19. It takes a lot to make an I.R.S. agent the good guy in a series -- a lot of nerve, imagination and clever writing, a combination that sets the inspired Push, Nevada apart from every other new show of the season.
  20. It’s a dizzying reprise, and also a dazzling one.
  21. They practice the comedy of female semi-empowerment, in which confidence (tending toward narcissism) and a still somewhat startling sexual frankness combine with old-fashioned insecurity and self-abasement, all of them generating laughs.
  22. The script, by Amanda Coe, has a dexterous sense of fun.
  23. The smooth telling of Russo's story juxtaposed against the present day, when gay marriage is sanctioned in some states and gay characters are all over prime-time television, drives home how different the cultural landscape is from the one Russo knew.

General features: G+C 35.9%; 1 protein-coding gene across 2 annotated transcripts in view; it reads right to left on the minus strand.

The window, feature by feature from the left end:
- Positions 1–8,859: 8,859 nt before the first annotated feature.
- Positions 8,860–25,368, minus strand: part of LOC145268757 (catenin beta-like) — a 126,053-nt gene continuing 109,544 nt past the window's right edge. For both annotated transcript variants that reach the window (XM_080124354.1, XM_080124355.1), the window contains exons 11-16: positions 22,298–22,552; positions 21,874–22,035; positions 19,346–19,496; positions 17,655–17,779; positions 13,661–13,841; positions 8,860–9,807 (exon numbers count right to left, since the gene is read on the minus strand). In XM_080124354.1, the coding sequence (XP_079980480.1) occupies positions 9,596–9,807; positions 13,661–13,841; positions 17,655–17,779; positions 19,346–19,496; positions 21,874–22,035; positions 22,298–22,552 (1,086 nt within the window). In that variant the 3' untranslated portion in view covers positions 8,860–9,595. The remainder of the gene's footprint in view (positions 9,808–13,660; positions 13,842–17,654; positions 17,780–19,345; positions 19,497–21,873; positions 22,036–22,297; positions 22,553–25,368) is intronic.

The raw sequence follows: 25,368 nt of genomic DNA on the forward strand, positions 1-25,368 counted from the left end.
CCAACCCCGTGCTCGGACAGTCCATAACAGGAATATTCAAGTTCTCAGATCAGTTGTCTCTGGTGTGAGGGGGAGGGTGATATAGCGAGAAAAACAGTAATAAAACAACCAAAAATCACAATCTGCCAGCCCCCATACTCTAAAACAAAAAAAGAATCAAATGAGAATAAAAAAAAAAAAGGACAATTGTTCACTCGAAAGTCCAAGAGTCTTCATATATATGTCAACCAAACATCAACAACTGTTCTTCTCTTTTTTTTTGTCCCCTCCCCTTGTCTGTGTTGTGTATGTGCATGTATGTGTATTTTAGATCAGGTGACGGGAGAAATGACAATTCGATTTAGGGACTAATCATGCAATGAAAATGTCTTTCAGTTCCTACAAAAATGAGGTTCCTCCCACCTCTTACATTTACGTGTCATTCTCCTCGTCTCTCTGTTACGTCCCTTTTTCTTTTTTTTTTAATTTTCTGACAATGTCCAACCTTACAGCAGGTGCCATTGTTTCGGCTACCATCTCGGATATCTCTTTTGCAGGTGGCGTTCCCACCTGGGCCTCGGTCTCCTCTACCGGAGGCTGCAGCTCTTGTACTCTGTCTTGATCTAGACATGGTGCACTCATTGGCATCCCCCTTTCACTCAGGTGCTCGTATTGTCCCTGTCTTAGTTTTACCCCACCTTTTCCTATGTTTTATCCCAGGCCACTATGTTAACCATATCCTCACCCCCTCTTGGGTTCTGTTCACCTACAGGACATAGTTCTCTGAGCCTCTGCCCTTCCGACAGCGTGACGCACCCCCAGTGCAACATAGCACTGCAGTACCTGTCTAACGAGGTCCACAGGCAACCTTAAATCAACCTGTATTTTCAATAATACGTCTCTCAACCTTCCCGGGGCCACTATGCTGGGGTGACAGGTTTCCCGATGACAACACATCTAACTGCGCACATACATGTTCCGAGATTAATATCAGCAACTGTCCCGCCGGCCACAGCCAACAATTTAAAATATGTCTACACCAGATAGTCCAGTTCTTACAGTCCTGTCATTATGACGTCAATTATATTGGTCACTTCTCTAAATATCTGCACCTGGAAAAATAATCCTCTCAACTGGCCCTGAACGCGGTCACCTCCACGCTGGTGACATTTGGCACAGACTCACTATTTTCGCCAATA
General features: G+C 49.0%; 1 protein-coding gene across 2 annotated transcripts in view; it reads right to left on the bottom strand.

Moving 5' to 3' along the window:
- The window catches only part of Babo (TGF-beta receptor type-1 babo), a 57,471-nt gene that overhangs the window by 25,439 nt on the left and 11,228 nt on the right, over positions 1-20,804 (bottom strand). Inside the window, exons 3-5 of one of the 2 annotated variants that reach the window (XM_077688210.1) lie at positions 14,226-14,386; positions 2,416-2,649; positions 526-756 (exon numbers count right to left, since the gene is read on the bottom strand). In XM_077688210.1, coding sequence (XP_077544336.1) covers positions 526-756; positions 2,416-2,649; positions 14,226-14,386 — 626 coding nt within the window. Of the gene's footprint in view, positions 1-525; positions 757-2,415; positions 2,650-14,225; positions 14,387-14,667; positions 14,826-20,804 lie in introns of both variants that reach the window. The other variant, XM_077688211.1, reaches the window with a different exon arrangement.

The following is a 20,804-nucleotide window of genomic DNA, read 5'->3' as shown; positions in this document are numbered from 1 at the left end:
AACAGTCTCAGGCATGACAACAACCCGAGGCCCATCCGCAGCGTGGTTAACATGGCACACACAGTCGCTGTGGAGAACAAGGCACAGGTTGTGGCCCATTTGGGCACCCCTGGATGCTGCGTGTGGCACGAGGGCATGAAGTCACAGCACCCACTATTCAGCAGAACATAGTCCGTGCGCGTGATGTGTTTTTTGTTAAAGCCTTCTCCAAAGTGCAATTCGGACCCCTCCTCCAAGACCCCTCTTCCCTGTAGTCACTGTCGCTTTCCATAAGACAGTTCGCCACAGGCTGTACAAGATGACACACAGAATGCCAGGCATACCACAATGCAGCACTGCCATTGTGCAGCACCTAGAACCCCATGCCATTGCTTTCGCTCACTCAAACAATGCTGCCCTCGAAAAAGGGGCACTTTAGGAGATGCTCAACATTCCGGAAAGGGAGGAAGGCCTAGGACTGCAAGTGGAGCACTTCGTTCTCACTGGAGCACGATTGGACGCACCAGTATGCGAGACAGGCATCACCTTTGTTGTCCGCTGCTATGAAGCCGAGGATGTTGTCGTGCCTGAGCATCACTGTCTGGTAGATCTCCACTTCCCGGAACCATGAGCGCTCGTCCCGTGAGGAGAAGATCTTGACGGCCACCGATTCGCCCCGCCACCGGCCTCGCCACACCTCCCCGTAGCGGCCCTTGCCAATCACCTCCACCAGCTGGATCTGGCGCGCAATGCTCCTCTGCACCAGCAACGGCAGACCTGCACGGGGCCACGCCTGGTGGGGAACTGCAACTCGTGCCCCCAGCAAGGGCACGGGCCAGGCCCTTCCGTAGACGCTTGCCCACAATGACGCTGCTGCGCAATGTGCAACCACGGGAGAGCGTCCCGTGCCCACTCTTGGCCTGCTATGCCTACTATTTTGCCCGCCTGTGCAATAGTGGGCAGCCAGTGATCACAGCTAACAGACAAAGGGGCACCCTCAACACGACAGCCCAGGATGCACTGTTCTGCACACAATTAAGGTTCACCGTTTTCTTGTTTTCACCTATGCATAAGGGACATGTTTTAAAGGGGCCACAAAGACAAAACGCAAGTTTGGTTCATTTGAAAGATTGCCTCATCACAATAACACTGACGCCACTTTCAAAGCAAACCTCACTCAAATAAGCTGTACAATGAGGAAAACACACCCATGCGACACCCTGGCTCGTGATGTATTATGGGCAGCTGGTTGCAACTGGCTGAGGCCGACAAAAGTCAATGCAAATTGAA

24. This is a deceptively difficult form to nail; often those who try end up with little more than a collection of flatulence jokes. Done right, though, as it is in "Galavant," a mindless comedy is not the same as a dumb comedy. It’s smart, just in a carefree way.
  25. By using a celebrity as a Trojan horse, Teach offers an engaging and intimate look at just how complicated and difficult teaching can be at a large, urban public high school.
  26. Questions of innocence are established fairly early in the far more appealing of the legal dramas beginning on Wednesday: The Defenders on CBS. Here the love connection is unambiguously platonic and winning.
  27. Underground, another well-made show from the underappreciated network WGN America, is at its best when it’s hardest to watch.
  28. Trust Me, a TNT series set in a Chicago advertising agency, is clever and likeable.
  29. Ms. Palin dominates as a disarming egotist whose presumption is balanced by charisma and animal cunning--and in this film, as in life, she has the last smirk.